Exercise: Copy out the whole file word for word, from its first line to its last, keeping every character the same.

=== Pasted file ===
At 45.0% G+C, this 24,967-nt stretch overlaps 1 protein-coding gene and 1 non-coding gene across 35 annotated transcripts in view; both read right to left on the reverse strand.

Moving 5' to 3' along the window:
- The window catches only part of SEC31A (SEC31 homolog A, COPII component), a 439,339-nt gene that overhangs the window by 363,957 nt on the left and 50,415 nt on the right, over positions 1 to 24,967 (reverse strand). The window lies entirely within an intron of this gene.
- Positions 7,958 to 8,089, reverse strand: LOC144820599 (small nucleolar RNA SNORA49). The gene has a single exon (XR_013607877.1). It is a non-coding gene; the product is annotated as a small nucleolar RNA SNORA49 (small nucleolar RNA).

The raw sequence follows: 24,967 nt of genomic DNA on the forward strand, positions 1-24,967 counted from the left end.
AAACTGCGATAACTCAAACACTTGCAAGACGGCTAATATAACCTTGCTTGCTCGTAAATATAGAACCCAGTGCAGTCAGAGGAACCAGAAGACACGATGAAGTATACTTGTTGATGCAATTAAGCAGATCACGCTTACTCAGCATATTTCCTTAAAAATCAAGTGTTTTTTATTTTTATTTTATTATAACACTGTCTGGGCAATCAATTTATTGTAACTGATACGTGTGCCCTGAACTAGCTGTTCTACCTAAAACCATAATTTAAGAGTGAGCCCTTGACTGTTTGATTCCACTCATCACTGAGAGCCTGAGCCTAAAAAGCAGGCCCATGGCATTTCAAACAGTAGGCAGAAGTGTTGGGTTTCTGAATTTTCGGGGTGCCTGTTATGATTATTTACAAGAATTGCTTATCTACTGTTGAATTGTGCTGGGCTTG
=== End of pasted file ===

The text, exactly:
At 45.0% G+C, this 24,967-nt stretch overlaps 1 protein-coding gene and 1 non-coding gene across 35 annotated transcripts in view; both read right to left on the reverse strand.

Moving 5' to 3' along the window:
- The window catches only part of SEC31A (SEC31 homolog A, COPII component), a 439,339-nt gene that overhangs the window by 363,957 nt on the left and 50,415 nt on the right, over positions 1 to 24,967 (reverse strand). The window lies entirely within an intron of this gene.
- Positions 7,958 to 8,089, reverse strand: LOC144820599 (small nucleolar RNA SNORA49). The gene has a single exon (XR_013607877.1). It is a non-coding gene; the product is annotated as a small nucleolar RNA SNORA49 (small nucleolar RNA).

The raw sequence follows: 24,967 nt of genomic DNA on the forward strand, positions 1-24,967 counted from the left end.
AAACTGCGATAACTCAAACACTTGCAAGACGGCTAATATAACCTTGCTTGCTCGTAAATATAGAACCCAGTGCAGTCAGAGGAACCAGAAGACACGATGAAGTATACTTGTTGATGCAATTAAGCAGATCACGCTTACTCAGCATATTTCCTTAAAAATCAAGTGTTTTTTATTTTTATTTTATTATAACACTGTCTGGGCAATCAATTTATTGTAACTGATACGTGTGCCCTGAACTAGCTGTTCTACCTAAAACCATAATTTAAGAGTGAGCCCTTGACTGTTTGATTCCACTCATCACTGAGAGCCTGAGCCTAAAAAGCAGGCCCATGGCATTTCAAACAGTAGGCAGAAGTGTTGGGTTTCTGAATTTTCGGGGTGCCTGTTATGATTATTTACAAGAATTGCTTATCTACTGTTGAATTGTGCTGGGCTTG